Jeremy Woolfe applauds the forthcoming 'European Year for Active Ageing', but wonders what it needs with a €5m budget.

The European Parliament's Social Affairs Committee has voted in favour of a €5m budget for raising awareness of 2012, the 'European Year for Active Ageing and Solidarity between Generations'. The allocation is subject to clearance during a plenary session on 23 June. In a press release, Martin Kastler - MEP and parliamentary rapporteur for the 2012 programme - said that, initially, the Council of the EU and the European Commission had no intention of finding money for the campaign, but "you cannot raise awareness if you do not invest".

As for the aim of the European Year for Active Ageing, the Commission cites giving the baby-boom generation and tomorrow's older adults the opportunity to stay in the workforce and share their experience, to keep playing an active role in society and live as healthy and fulfilling lives as possible. Clearly, the purpose of the programme can only be admired. It is both ambitious and challenging. It embraces a praiseworthy attempt to reduce the squandering of human potential - and cut down on waste and personal misery - on a vast scale. That is all in addition to tackling pension investment shortfalls. Only a cynic would not wish the programme well. However, practicalities could be another matter.

The proposed €5m budget for the Year of Active Ageing may be compared with this year's focus on volunteering, which has a budget of more than €2m, and, similarly, 2009's 'Year of Innovation', which had a budget of nearly €2.4m. How do these budgets compare with those in the commercial world? For toothpaste, for example? Jorrit Hermans, creative director in Brussels for the Leo Burnett international advertising agency, says: "You can't measure effectiveness in terms of media spend any more. It's all about contents. With a good idea, you might need only a very small budget because the message will spread freely."

A mystery as to how the €5m promoting the active ageing theme is to be spent has emerged. An enquiry to the office of Kastler was referred to a named Commission press officer for details. But the press officer herself replied, "I am only the press officer", and referred the enquiry on to a more senior "spokesperson". "You can call her now," she said. It turned out the spokesperson was not at her desk, so a message requesting details of the planned spend was left on her pocket telephone.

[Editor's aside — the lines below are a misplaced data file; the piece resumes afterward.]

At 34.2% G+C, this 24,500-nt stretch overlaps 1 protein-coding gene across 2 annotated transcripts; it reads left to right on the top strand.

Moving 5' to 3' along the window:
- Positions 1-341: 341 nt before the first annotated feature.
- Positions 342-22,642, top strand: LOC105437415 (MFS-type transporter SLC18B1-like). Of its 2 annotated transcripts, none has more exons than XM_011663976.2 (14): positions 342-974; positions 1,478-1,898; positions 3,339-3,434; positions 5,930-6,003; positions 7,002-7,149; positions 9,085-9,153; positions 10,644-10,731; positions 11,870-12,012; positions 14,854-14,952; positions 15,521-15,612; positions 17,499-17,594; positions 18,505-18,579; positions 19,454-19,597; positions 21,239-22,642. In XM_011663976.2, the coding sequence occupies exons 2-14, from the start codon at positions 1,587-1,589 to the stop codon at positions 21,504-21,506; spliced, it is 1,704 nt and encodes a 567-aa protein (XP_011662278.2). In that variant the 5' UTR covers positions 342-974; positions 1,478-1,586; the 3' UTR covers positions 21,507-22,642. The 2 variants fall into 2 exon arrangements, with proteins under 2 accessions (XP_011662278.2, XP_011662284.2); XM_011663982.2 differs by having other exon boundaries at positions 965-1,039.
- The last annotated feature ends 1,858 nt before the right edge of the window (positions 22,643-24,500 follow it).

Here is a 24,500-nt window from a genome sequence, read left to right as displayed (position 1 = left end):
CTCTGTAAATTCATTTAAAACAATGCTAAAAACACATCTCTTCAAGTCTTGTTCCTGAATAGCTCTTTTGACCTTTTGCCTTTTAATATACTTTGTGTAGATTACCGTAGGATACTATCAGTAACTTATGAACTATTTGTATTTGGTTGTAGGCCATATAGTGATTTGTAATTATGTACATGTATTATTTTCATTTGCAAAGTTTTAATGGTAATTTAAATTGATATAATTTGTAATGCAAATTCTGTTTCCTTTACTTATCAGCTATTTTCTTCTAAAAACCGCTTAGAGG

Unfortunately, experience shows messages to Commission officials can sometimes be ineffective. They can be likened to writing the messages on pieces of paper, wrapping the papers around stones, throwing the stones into the sea and hoping for the best. In the case of the recorded message, there was no response. Furthermore, one subsequent call after another to Commission sources also failed to produce response. Putting up the shutters may be a sign of some kind of hitch, perhaps an internal institutional 'turf-war' or an issue of programme management feasibility.

Whatever the case might be, some light has been thrown on the subject by Anne-Sophie Parent, secretary general of Age Platform Europe, a European network of around 50 organisations representing the 50-plus age group. Parent guesses that the €5m for awareness raising could be devoted to some events in Brussels, covering costs by national coordinators, as well as work on a website.

Managing director Maciej Kucharczyk continues that Age Platform, working with the Committee of the Regions and the European Commission, is currently preparing a plan for mainstream implementation of the whole Active Ageing programme - excluding 2012 awareness - from start to 2020. Kucharczyk adds that they are assuming participation at local and regional level, including from public authorities, town planners, public transport operators, public health organisations, social service providers and so on. Funding is being proposed from existing sources, including from the European Cohesion and Social Funds. The plan, in the form of a brochure, expected in June, will tie in with Europe's 2020 Strategy, designed to bring the whole EU economy up to speed.